some of the questions are answered below. I really cannot say it has not been repainted but I suspect it has not. The decals have suffered over time. It appears that several parts are not original as pointed out the Schwinn bars make sense as the closet real bike shop back in the 70's was Hals bike Shop on Convoy where performance Bike is today.

I noticed the damage on the front rim when I pulled it out today which is too bad

I am not sure what was meant by single or double spring

uploaded some new photos
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Old 01-08-16, 11:22 PM
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That wing nut is a Gripfast, which is period correct like the brakes, but not original to the bike.
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Old 01-10-16, 03:24 PM
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Ok talked to my brother in law Bike was purchased 1961-62 used for the then princely sum of 160.00 or about his monthly wage. It was used as a commuter between Pacific Beach and Kearny Mesa here in San Diego for many years in the early 60's.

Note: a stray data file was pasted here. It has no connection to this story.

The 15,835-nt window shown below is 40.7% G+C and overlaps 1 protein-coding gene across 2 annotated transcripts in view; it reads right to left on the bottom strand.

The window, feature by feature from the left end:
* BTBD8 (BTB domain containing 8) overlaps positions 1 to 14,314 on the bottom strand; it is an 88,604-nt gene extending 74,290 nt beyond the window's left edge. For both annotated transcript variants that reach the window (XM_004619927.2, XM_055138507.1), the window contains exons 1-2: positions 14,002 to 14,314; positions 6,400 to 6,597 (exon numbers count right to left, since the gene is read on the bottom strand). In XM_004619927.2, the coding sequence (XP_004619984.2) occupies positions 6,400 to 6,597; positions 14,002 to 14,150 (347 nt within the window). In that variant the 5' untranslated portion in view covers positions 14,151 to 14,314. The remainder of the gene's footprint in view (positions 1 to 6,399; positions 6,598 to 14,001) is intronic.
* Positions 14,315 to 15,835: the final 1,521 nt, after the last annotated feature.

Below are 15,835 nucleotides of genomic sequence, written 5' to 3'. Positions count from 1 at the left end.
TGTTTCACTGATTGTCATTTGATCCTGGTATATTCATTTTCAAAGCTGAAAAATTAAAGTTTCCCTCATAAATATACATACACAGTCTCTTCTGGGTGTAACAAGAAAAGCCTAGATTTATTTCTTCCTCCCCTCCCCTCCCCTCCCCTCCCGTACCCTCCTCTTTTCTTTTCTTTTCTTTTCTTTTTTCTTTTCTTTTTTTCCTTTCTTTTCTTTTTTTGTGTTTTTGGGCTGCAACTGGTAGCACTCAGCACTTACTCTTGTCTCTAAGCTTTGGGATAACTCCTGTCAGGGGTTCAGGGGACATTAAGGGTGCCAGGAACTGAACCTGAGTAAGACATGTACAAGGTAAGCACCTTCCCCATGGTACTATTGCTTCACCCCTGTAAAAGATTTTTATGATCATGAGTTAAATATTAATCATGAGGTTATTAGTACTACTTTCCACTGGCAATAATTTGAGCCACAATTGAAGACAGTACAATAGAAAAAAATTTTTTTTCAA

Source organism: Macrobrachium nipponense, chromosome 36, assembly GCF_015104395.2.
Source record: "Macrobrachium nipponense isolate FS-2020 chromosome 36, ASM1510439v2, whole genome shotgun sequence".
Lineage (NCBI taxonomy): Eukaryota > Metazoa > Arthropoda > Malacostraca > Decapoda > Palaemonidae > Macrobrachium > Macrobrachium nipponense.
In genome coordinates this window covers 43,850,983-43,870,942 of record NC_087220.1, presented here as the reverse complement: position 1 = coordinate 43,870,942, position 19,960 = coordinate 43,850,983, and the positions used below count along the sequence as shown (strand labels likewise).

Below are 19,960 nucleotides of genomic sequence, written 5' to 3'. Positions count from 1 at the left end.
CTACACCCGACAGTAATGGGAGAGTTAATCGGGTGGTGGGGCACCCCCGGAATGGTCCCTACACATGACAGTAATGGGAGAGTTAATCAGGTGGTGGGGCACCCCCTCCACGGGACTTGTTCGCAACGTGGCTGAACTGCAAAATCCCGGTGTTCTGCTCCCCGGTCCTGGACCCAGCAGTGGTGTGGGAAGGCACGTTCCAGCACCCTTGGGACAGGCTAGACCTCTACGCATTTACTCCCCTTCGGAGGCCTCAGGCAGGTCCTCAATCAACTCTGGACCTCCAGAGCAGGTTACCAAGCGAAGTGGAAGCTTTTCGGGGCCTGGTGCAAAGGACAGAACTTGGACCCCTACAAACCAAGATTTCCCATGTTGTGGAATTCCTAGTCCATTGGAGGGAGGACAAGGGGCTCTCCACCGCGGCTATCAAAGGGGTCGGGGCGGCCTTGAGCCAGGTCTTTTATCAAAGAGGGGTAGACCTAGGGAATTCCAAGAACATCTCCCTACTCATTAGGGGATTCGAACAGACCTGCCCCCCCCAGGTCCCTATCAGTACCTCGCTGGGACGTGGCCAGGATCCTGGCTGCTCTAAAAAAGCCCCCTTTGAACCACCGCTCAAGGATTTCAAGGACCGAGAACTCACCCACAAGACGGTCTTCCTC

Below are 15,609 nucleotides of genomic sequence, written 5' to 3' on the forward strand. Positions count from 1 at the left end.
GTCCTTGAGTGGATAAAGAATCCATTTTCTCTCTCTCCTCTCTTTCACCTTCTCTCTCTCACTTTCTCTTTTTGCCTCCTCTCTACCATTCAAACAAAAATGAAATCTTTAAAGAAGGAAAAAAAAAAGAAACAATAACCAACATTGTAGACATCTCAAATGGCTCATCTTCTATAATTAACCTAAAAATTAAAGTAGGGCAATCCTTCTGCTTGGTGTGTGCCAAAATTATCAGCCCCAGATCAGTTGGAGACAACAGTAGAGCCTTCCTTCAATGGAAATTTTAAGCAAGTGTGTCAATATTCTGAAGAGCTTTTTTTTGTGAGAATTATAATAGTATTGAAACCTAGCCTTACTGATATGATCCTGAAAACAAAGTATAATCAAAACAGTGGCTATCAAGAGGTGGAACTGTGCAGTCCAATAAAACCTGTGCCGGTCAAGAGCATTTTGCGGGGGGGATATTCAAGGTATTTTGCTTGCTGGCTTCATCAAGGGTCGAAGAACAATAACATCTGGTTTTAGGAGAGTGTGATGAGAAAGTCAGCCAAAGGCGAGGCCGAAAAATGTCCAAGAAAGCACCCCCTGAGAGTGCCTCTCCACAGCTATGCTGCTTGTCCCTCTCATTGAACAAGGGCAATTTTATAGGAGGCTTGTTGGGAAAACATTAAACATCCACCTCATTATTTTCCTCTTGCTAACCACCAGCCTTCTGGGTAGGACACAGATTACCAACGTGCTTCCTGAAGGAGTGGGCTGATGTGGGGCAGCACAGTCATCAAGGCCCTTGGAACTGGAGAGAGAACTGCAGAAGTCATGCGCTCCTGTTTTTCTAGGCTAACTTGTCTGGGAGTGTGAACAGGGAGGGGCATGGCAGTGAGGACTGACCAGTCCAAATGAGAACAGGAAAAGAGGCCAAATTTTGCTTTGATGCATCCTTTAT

It was repainted in the early 70's and at that time the campy derailleurs were replaced as well as the handlebar and stem. Stem and handle bars were rusted beyond use and I assume the campy stuff was worn. It was done by a co worker and local racer. It was originally a Celeste Green or just like an old Bianchi as my Brother in Law put it. I asked about the brakes and he did not remember them being replaced. I asked about the wingnut front and that is how he always remembers the bike. My guess is it was bought with these already on the bike.

got a few parts coming Ambrosia stem Campy front and rear not period correct but functional. I will most likely have a new front rim lace to the old hub to keep the wingnut not sure about the rear the will not be a full restore but I tear it down get some fresh grease new cables and housing it will get it running So far I have spent 90.00 figure an another 2-300 way more than I could sell it for but hopefully get the bike another 20-30 years of life.

Will post once complete

I very much appreciate all the input.
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Old 01-10-16, 03:49 PM
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So, you asked about rust. I'm going to toss this out there for you before you hit the OA bath thing. It's definitely easier to spot-treat, it's e-friendly, and super easy to use, just soak paper towels and wrap around the metal. Let sit, then rinse off with clean water, wipe down. https://www.evaporust.com/